Hair loss can come in many forms. No matter how or when hair loss starts, you should know that affordable and easy-to-use solutions exist for stopping and preventing hair loss. Most importantly, you should know the one universally accepted fact about effective treatment:
The earlier you start, the better.
Hair loss in women is more common than you probably think. As many as 30 million women are affected in the U.S. alone! Hair loss in women typically begins in their 40s and 50s. Unlike men, who experience “directed” hair loss resulting in a receding hairline or as a bald spot in their crown, women typically experience “diffuse” hair loss, leading to thinner hairs throughout their entire scalp.
For women, hair loss primarily results from androgenic alopecia (also called female pattern baldness), a common hereditary and genetic cause of hair loss.
Hair follicles are particularly susceptible to a hormone known as DHT (dihydrotestosterone). This naturally occurring hormone is an important hormone, and is formed by the conversion of testosterone. DHT is far more potent than testosterone – and yes, women do produce testosterone, just much less than men. DHT works to make hair follicles smaller, leading to thinner and thinner hair production, even baldness in extreme cases.
In women with androgenic alopecia or female pattern baldness, genetics are believed to contribute to increased DHT production and/or activity. The DHT then acts on delicate hair follicles, causing them to shrink, weaken, and eventually stop producing new hair altogether.
Humans average about 100,000 hair follicles on their head, and we form no new hair follicles after birth. This is why it’s important to maintain the hair follicles we already have.
Left untreated, hair loss from androgenic alopecia can grow in severity. Fortunately, there’s a number of over-the-counter products that can counter the deleterious effects of DHT on hair follicles – like minoxidil (brand name Rogaine) – but early intervention is key to slowing and preventing hair loss.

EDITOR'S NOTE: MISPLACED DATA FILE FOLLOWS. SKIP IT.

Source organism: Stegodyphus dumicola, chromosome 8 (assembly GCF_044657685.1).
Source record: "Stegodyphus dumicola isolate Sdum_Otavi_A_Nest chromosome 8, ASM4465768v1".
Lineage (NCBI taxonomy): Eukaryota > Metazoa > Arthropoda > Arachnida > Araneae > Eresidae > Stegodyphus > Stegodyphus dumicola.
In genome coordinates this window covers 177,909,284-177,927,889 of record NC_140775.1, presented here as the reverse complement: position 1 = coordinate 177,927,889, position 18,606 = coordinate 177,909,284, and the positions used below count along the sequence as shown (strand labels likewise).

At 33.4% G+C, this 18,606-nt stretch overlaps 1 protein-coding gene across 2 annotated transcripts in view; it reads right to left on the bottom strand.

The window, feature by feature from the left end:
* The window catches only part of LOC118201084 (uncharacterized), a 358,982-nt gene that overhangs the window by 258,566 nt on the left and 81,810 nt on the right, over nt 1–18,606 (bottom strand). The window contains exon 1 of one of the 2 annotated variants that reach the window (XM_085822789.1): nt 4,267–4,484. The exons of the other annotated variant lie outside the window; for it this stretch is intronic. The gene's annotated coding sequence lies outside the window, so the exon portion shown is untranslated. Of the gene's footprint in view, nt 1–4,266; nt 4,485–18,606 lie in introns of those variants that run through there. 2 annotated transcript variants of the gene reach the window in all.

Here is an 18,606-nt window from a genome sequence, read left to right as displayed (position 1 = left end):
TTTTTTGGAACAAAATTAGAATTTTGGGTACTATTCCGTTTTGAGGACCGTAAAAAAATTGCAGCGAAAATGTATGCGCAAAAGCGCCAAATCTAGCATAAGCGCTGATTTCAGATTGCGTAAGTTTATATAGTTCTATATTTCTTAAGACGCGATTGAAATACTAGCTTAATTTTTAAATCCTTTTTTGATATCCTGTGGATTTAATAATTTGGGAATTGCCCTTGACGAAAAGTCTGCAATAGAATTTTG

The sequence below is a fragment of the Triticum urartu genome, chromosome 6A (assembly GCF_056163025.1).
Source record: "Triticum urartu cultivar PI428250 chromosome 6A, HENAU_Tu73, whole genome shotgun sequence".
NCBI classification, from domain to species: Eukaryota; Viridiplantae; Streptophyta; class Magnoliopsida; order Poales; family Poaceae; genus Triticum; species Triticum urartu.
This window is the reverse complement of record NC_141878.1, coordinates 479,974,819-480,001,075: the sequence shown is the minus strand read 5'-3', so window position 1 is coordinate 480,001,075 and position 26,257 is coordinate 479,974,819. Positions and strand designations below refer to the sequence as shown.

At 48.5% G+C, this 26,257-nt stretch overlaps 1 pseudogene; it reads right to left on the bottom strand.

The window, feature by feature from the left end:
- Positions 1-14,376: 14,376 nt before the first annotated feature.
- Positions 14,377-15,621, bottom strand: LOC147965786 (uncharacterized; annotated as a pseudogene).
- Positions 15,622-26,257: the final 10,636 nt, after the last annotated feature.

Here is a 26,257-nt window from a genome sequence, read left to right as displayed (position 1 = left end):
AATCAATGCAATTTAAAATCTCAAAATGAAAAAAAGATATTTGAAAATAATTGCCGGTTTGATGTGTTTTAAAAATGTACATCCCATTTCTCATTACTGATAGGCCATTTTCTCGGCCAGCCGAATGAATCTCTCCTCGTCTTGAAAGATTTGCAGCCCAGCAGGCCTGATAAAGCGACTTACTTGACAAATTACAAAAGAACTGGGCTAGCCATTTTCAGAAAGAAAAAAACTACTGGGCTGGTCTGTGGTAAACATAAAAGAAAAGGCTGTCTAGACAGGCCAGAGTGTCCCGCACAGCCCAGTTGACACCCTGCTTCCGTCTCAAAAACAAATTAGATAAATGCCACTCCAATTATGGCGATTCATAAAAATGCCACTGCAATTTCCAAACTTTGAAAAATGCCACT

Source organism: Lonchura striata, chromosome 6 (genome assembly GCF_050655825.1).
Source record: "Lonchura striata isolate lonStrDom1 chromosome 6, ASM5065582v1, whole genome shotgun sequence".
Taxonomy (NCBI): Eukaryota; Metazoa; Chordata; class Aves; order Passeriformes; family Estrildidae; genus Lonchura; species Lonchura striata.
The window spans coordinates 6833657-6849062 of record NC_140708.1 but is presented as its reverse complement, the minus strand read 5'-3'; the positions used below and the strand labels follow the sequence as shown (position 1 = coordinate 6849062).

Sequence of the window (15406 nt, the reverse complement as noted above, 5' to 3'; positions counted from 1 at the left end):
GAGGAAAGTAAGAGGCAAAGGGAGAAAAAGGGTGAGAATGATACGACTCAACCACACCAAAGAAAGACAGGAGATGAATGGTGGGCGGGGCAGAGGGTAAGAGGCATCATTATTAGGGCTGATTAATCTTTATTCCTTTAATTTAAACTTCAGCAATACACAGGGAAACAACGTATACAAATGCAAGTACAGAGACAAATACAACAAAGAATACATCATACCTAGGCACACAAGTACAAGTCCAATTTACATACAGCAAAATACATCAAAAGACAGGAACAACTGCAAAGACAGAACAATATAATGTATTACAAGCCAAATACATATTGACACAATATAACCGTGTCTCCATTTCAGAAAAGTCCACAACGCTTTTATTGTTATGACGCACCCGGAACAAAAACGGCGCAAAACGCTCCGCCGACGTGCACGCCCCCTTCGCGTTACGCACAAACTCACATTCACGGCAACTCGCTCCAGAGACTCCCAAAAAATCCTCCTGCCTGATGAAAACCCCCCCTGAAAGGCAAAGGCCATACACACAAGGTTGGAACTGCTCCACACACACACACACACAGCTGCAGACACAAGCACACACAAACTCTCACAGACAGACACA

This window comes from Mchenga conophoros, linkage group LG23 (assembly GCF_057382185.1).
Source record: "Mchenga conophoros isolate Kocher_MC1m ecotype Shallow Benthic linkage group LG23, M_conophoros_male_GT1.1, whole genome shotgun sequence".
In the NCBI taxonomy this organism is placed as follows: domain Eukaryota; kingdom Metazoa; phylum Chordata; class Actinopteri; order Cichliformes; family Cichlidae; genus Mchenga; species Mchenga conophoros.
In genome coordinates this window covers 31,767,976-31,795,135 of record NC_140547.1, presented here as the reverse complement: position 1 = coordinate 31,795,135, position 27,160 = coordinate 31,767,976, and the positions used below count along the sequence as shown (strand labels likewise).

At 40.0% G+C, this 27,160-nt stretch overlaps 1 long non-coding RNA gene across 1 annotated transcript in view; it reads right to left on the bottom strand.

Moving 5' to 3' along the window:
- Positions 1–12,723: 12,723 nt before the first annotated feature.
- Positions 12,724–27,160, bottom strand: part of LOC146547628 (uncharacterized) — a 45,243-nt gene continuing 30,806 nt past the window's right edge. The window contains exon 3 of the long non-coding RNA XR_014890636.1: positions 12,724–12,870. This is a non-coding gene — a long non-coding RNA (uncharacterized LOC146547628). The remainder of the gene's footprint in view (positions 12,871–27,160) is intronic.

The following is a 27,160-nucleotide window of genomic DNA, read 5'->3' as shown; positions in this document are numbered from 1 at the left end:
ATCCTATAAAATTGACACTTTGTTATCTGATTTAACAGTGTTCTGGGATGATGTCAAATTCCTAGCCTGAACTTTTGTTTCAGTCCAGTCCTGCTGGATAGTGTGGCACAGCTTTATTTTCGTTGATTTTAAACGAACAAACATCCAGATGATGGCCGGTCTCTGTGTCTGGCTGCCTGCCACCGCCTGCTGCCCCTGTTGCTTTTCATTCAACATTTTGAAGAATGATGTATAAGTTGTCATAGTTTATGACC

Worried hair loss has started already? Check where you stand on this chart!
The Ludwig-Savin Chart for women is a commonly used visual diagnostic to rate the severity of hair loss.
Images 1A, 1B, 1C and 1D all illustrate the part becoming progressively wider, indicating thinner hair along the center of the scalp.
Images 2A and 2B demonstrate diffuse thinning over the top of the scalp.
Image 3 demonstrates extensive and diffuse hair loss on top of the scalp, with some surviving hair.
The Advanced images shows a very advanced stage of crown hair loss.
The last image illustrates frontal recession, where hair loss has begun at the front of the scalp.
Here are the early signs you should be looking for:
- Your parents. Androgenic alopecia is genetic. If your parents have struggled with thinning hair, there’s a good chance you will too. This is one of the first and earliest signs that you may face thinning of your own.
- A wider part. If you regularly part your hair, keep an eye on the width of your part. As hair loss worsens, your part will look wider. This is often one of the most noticeable early signs of hair loss.
- General thinning. Unlike for men, hair loss in women happens slowly over a wide area of the scalp. Rather than a single bald spot or an obvious receding hairline, women may deal with general thinning across the head. Check your brush regularly for noticeably thinner strands of hair!
- Hair build-up in brushes and on pillows. It’s normal to lose 50-100 strands of hair per day, any more than should be a red alert. If you’re surprised by the amount of hair in your brush or on your pillow on a regular, it may be time to think about hair loss solutions.
- Hair in the drain. Keep an eye out for excessive hair in your shower drain, too. Dramatic changes can be an early warning sign.
As with many things, early detection is the key to preventing hair loss before it can progress further. Compare recent photos of your hair to older photos. Consider taking photos of your hair (the top of your head especially!) each month to monitor for hair loss. Watch out for the flash! Bright lights tend to make hair look thinner, so try to keep lighting consistent for each shot.
Women have a variety of solutions available to counter hair loss. However, most solutions available to women typically focus on slowing and preventing further hair loss, which is why early detection is key. Regrowing lost hair is much more difficult than strengthening and keeping the hair you already have.